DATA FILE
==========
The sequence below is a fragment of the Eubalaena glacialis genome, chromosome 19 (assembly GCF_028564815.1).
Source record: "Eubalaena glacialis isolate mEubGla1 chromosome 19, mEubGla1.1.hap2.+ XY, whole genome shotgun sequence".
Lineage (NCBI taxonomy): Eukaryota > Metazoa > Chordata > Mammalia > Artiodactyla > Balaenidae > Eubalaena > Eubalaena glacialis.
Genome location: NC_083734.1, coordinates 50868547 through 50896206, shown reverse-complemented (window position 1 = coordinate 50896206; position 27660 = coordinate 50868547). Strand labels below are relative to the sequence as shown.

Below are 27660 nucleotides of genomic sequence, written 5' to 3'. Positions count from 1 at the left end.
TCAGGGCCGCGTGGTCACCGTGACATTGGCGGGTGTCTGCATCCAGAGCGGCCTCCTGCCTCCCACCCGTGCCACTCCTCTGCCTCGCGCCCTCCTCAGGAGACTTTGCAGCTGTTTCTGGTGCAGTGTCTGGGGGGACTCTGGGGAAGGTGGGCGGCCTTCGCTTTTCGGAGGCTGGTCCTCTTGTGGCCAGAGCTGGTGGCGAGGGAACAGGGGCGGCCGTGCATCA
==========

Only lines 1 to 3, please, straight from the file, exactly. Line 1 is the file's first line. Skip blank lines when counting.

The sequence below is a fragment of the Eubalaena glacialis genome, chromosome 19 (assembly GCF_028564815.1).
Source record: "Eubalaena glacialis isolate mEubGla1 chromosome 19, mEubGla1.1.hap2.+ XY, whole genome shotgun sequence".
Lineage (NCBI taxonomy): Eukaryota > Metazoa > Chordata > Mammalia > Artiodactyla > Balaenidae > Eubalaena > Eubalaena glacialis.